Catholic Church adoption policy seriously confused, says Christian group

By staff writers
25 Jan 2007

There are serious confusions and contradictions in the position being put forward by the Cardinal Archbishop of Westminster over his claim that Catholic adoption agencies will be forced to close if the Equalities Act, due to come into force in April 2007, prohibits them from refusing homosexual couples.

This is the core of a submission, made to the government on Tuesday by the Lesbian and Gay Christian movement, over the current sexual orientation regulations row.

LGCM’s letter, signed by CEO the Rev Richard Kirker, points out that Catholic adoption agencies are already placing children with “a single adoptive parent”, and that they “welcome adoptive applicants from any or no religious background”.

Mr Kirker comments: “In practice, to our knowledge this includes single homosexual adopters, and even those who, while legally single, are living within a same-sex partnership. In addition, some of those individuals are Catholics.”

On Sky TV last night (24 January 2007), Jonathan Bartley of the UK religious think tank Ekklesia also pointed out that Catholic adoption agencies allow cohabiting heterosexual couples and divorcees to adopt, even though both these things are against official church teaching – indicating that its stance towards gay people is inconsistent.

The LGCM letter further says that the agencies concerned receive considerable financial and other support given by members of the Catholic Church, adding that “[w]e do not see why, in view of this, it should be necessary to close these services down if any of them chose to do without public money and its accompanying nation-wide conditions. On the contrary, that would be a grave insult those of the faith who felt ready to make good any shortfall arising from the absence of public contracts.”

The LGCM letter, in full, reads as follows:

LGCM has read Cardinal Murphy-O’Connor’s letter of 22 January about this to the Prime Minister and his colleagues with astonishment.

First, the Cardinal rightly draws attention to the considerable financial and other support given by members of the Catholic Church to their network of adoption agencies. We do not see why, in view of this, it should be necessary to close these services down if any of them chose to do without public money and its accompanying nation-wide conditions. On the contrary, that would be a grave insult those of the Faith who felt ready to make good any shortfall arising from the absence of public contracts. There are many charities which indeed value the independence of action that comes from not seeking or taking public funds, and rely instead wholly upon their supporters. It is certainly not true that the proposed regulations, if in the same form as those now obtaining in Northern Ireland, would “force the closure” of any agency.

Second, we note from the Cardinal’s letter that the Catholic adoption agencies are already placing children with “a single adoptive parent”, and that they “welcome adoptive applicants from any or no religious background”. In practice, to our knowledge this includes single homosexual adopters, and even those who, while legally single, are living within a same-sex partnership. In addition, some of those individuals are Catholics. What it appears that the Catholic Church cannot accept is the recent legalisation of civil partnership - a measure widely welcomed by all political leaders and a large majority of, for instance, those Anglican Bishops who voted for the Act. But they are ready to favour individuals whose own beliefs, or lack of them, and whose single status, might be seen by some believers to be more dangerous to the welfare of the child placed.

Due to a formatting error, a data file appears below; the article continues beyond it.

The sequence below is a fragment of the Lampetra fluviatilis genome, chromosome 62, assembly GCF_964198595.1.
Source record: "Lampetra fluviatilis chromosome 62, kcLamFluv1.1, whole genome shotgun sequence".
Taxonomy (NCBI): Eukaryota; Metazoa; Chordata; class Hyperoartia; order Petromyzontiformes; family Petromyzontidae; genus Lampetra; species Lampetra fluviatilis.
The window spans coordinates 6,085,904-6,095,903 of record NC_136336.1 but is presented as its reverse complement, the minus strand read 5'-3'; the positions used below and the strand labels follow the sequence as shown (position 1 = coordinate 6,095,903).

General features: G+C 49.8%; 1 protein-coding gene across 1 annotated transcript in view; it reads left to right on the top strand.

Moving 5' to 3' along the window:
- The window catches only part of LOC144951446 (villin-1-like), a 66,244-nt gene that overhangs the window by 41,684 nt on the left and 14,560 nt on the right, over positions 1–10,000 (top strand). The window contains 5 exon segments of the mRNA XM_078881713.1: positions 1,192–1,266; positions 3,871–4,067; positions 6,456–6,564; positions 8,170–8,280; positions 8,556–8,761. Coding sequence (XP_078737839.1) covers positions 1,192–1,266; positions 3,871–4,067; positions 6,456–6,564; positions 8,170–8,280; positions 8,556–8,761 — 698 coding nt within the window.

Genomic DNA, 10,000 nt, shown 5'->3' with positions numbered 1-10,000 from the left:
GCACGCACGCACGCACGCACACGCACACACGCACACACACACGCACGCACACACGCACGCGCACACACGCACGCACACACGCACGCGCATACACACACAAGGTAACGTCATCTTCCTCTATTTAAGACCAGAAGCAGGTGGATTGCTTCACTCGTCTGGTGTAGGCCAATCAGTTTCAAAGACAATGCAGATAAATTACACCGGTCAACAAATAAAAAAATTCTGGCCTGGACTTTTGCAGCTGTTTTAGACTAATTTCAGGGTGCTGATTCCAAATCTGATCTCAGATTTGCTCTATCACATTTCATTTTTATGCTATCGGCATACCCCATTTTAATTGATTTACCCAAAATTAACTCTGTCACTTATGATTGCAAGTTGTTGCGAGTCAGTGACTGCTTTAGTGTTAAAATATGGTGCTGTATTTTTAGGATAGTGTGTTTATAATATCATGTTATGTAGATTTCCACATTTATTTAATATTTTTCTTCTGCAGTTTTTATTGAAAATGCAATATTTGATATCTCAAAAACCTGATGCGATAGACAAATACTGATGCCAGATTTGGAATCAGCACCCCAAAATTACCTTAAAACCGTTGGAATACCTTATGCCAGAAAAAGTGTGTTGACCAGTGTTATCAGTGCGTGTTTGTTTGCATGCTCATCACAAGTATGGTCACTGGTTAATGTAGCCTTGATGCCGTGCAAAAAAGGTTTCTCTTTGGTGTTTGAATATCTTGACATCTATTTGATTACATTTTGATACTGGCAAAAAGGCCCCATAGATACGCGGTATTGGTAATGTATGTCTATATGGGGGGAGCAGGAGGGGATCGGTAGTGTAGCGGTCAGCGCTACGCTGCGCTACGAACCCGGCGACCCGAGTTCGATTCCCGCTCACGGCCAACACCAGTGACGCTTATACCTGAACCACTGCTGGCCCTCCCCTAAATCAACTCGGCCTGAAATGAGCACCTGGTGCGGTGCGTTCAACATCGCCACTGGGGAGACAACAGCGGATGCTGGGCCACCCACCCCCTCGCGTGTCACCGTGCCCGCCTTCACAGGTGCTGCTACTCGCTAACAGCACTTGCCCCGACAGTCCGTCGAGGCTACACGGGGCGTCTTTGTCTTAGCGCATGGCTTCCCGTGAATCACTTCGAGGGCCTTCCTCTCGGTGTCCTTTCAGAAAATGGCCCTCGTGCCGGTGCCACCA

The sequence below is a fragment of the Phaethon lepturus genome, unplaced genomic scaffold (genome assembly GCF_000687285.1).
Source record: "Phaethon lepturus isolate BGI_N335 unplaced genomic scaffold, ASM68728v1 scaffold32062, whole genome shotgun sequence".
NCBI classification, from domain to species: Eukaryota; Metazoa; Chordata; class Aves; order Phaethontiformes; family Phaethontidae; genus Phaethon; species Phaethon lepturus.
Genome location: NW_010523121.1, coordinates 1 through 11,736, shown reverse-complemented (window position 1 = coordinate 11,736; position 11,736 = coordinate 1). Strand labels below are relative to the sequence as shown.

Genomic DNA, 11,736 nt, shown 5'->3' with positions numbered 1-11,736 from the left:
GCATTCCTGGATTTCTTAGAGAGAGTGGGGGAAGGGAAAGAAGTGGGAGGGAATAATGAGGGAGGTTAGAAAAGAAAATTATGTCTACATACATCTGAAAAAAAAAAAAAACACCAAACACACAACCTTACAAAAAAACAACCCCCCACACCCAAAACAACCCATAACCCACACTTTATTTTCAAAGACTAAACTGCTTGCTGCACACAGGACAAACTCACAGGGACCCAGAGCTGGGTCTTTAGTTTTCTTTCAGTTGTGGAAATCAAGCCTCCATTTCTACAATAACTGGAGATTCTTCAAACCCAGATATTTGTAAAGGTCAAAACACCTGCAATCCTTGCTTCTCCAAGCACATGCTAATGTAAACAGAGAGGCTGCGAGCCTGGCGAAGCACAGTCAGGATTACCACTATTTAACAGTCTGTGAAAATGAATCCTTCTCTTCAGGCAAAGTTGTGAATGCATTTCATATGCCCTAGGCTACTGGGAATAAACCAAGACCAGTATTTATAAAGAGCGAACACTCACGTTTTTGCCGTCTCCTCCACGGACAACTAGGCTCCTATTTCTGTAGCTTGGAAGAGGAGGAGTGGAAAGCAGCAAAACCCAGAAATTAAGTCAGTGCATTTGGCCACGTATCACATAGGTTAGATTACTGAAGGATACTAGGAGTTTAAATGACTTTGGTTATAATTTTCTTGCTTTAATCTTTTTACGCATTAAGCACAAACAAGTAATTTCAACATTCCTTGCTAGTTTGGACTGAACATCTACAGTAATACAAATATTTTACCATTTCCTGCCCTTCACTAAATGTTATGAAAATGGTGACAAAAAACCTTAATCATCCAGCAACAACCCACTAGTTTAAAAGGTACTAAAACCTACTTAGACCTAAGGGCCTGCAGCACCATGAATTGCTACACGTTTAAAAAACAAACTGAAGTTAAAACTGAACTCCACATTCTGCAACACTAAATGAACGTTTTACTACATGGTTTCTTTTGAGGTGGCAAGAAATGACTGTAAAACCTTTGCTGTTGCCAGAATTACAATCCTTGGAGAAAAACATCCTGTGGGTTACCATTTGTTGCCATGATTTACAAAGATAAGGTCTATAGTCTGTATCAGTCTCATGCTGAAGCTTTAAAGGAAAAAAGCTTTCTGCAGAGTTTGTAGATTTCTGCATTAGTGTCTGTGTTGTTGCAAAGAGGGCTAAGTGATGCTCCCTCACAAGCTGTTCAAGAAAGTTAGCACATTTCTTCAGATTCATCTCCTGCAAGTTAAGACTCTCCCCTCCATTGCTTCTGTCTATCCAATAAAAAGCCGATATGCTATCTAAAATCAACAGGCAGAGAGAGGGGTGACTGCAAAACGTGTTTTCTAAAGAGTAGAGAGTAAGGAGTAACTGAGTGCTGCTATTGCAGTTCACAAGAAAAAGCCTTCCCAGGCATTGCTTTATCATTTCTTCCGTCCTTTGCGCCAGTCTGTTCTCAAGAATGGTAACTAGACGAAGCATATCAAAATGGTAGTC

It is plain, on the briefest reflection, that a couple who are linked by parallel obligations, commitments and promises to each other, same-sex or not, are going to be more likely to provide a stable and loving home for an adopted or fostered child than those in a more tenuous relationship, or no relationship at all. We can see no argument in logic, therefore, for the Cardinal’s position, especially since the “significant” emphasis placed on marriage, which he quotes, does not logically or in practice exclude other parallel relationships that may not, in his view, share all the characteristics of marriage, but nevertheless create a warm and welcoming home - and sometimes even a Catholic one - for a disadvantaged child or children.

Finally, we remind Ministers that the over-riding principle in all family law, including adoption and fostering, is “what is in the best interests of the child”; that the European Court has recently disallowed a judgment by Portugal’s Court of Appeal about custody which had rested on the grounds that the father now lived with a male partner; and that , in our own country, it is the Court, not the agency, which gives the order for adoption. We therefore call for the Cardinal’s plea to be rejected, and for one, non-discriminatory set of rules to be approved which - as in Northern Ireland - assure equality to suitable gay or lesbian couples seeking to adopt children, where this is in the child’s best interests.

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